Dr Livingstone, I presume? The Zambesi Expedition 1858-1864
By: Michele Losse - 30/07/2010
Read about documents from the Zambesi Expedition in Kew's Archives
As promised in my last blog posting, I’m going to tell you about our archives relating to the Zambesi Expedition. This post is to give you a taste of what we hold – we hold many more collections relating to Africa.
The Zambesi Expedition (1858-1864) was headed by David Livingstone (1813-1873) with John Kirk (1832-1922), the expedition’s naturalist, and Thomas Baines (1820-1875), the store keeper and artist. The main purpose of the expedition was to extend the knowledge gained on previous expeditions into mineral and agricultural resources of Eastern and Central Africa and also to improve knowledge of the local inhabitants and establish trade links with them. The expedition concentrated on the Zambesi itself as well as its mouths and tributaries, the Shire and the interior.
A page from Kirk's 20 page letter, AEX/2/1 f.7
Kirk was a prolific letter writer and over the expedition wrote regularly to both William Hooker and Joseph Hooker, Kew’s Directors, with some letters being 20 pages long! The botanical collections that Kirk gathered during the expedition were sent to Kew and the British Museum.
The letters contain invaluable information on the expedition such as logistical problems, encounters with Portuguese slave traders, the geology of the Zambesi valley and surrounding mountains, as well as descriptions of tribes encountered. This was a perilous venture, the Shire was not an easy river to navigate, and Kirk lost some of his specimens when his boat overturned! The local tribes were not always friendly:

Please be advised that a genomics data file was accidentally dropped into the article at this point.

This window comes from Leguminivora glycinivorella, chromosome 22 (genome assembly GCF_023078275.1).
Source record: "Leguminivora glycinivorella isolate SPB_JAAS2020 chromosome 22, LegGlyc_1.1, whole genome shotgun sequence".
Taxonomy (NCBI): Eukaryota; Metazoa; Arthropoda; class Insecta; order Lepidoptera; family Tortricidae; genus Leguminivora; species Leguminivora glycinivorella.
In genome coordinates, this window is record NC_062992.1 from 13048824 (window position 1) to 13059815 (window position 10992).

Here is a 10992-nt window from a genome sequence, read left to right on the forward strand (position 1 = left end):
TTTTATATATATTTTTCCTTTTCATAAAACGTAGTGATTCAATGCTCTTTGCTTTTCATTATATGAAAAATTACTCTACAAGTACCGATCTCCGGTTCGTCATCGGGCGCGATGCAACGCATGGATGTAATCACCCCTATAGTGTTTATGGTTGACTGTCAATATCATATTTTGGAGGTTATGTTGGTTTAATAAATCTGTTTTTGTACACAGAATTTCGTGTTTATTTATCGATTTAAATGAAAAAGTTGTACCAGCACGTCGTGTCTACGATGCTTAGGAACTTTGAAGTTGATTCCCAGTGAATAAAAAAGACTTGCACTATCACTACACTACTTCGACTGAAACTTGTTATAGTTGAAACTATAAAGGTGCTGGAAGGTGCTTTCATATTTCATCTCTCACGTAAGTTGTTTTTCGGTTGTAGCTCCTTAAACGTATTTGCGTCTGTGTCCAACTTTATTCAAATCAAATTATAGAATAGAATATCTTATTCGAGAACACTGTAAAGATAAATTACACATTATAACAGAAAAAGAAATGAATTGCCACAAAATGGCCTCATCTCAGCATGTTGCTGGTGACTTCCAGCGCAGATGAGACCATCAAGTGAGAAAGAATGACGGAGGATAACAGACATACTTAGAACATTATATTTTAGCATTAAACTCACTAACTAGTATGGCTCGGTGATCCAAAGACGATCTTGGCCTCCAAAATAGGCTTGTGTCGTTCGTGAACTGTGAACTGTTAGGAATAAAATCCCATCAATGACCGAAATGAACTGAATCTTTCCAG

“We were robbed at night and lost thus both our supply of beads and wearing apparel being reduced to the clothes we happened to be sleeping in. The thieves took all my specimens and undid them but finding that they were nothing of value threw them away but they were almost destroyed by being trodden with the sand.” (AEX/2/1 f 21).
Livingstone and his men found it hard to leave their Victorian values behind and could not help being rather shocked by some of the indigenous people’s behaviour:
“We came across a Batoka people quite devoid of the sense of shame going about possibly with a few beads or a fine pipe and a spear but without anything as a covering and when some of them were given a piece of cloth they might tie it round the neck or the head but laughed at the idea of using it as others do, yet they were a kind hospitable race.” (AEX/2/1 f 7).
Map of Lake Nyassa, drawn by Kirk, DC69 f.160c
Although the expedition failed to follow the Zambesi to its source, it did lead to the European discovery of Lake Nyassa (Lake Malawi). Also of major significance were the mapping and surveying of a region previously unknown to most Europeans.
- Michele -
If you would like to read more about Livingstone and the Zambesi Expedition, please have a look at the Livingstone on-line project website. We contributed digital copies of our letters to this project.
We don’t yet have an online catalogue of our Archives, but details of many of our catalogued collections are available through the National Archives Catalogues
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